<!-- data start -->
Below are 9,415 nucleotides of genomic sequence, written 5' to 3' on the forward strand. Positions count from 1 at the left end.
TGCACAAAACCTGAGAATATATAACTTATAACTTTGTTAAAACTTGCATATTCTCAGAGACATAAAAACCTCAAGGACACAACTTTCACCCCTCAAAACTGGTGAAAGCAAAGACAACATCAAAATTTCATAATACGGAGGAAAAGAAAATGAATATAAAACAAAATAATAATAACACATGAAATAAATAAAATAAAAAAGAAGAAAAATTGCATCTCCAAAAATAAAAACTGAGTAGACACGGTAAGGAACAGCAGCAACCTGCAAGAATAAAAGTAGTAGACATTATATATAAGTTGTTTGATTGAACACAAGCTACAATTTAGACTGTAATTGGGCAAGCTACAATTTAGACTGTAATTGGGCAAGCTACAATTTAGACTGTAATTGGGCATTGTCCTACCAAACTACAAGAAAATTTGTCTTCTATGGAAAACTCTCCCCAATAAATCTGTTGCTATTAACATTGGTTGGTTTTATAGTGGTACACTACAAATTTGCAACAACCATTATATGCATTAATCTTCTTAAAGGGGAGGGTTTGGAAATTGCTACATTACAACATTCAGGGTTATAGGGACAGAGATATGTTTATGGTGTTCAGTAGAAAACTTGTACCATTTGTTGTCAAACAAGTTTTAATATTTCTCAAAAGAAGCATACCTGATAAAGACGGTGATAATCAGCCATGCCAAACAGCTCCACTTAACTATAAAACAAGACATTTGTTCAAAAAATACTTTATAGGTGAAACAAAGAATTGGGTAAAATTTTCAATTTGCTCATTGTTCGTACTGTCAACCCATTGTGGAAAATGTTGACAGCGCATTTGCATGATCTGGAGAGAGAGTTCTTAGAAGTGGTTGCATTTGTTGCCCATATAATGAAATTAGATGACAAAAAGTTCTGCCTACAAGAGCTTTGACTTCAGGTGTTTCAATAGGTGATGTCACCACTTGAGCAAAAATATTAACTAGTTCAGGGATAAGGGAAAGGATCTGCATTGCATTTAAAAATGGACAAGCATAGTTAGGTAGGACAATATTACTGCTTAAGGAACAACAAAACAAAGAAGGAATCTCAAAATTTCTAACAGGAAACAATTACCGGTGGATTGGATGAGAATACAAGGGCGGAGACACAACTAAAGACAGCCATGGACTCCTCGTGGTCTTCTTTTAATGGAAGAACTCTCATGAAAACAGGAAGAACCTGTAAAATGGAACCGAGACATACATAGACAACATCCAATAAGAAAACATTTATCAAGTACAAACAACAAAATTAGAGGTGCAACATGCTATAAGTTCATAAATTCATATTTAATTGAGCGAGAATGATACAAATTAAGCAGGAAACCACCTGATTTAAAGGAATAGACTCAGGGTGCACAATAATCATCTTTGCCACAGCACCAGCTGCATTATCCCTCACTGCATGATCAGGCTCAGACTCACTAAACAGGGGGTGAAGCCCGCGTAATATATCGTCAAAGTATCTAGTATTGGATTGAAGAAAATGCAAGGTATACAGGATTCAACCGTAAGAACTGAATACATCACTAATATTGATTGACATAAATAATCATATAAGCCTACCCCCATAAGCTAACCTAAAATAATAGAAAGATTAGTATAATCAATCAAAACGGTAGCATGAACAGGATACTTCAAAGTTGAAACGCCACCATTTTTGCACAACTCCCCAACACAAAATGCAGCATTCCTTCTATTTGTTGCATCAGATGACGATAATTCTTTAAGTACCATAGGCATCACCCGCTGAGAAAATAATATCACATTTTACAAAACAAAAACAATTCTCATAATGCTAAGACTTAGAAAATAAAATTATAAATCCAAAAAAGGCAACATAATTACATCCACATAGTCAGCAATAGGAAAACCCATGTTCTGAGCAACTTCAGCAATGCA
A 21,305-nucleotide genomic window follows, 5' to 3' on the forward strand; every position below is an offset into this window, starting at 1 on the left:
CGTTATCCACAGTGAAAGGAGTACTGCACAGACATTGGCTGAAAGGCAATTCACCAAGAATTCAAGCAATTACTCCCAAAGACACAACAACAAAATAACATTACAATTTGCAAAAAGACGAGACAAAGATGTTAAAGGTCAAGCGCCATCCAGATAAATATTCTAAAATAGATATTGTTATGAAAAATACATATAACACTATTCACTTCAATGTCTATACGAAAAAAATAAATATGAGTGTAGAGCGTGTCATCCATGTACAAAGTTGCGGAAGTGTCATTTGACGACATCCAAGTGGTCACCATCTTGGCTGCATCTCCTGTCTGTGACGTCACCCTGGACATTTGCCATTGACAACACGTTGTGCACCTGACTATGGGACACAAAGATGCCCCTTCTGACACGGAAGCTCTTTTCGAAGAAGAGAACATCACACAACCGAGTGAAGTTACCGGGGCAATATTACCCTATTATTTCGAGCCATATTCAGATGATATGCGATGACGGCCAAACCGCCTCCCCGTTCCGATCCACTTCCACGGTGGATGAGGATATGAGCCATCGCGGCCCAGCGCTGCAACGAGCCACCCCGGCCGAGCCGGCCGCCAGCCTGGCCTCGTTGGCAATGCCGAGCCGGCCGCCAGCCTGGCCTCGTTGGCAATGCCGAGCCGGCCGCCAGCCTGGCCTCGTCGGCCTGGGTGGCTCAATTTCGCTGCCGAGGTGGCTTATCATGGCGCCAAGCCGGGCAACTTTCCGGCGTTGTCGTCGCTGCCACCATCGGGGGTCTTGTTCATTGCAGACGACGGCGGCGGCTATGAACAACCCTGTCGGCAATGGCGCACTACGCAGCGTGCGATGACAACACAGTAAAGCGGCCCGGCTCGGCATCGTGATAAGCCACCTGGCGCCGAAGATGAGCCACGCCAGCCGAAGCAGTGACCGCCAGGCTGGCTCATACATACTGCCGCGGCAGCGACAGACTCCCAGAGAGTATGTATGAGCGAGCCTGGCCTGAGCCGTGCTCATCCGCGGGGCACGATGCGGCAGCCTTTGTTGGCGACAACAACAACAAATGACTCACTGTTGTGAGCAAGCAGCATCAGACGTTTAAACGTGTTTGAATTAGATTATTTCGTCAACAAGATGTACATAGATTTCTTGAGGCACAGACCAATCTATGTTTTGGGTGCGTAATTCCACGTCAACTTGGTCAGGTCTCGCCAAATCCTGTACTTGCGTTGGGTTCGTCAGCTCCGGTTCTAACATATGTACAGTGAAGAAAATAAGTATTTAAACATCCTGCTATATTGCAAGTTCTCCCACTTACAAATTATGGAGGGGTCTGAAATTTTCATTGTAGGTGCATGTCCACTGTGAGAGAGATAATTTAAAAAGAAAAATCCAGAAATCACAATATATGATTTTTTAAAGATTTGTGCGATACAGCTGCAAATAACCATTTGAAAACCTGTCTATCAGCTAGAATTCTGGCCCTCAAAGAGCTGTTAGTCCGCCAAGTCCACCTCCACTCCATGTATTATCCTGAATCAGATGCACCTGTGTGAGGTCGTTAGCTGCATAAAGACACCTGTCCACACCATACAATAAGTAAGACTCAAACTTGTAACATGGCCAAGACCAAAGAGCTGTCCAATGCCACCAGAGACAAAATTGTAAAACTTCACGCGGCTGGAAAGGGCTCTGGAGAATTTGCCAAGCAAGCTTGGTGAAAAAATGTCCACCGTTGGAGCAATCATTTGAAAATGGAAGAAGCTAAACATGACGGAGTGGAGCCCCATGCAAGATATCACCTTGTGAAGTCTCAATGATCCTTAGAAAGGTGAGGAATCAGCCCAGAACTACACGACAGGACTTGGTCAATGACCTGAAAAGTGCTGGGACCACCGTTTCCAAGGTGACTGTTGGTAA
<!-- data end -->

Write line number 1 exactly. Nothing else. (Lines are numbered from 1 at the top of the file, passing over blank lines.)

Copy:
Below are 9,415 nucleotides of genomic sequence, written 5' to 3' on the forward strand. Positions count from 1 at the left end.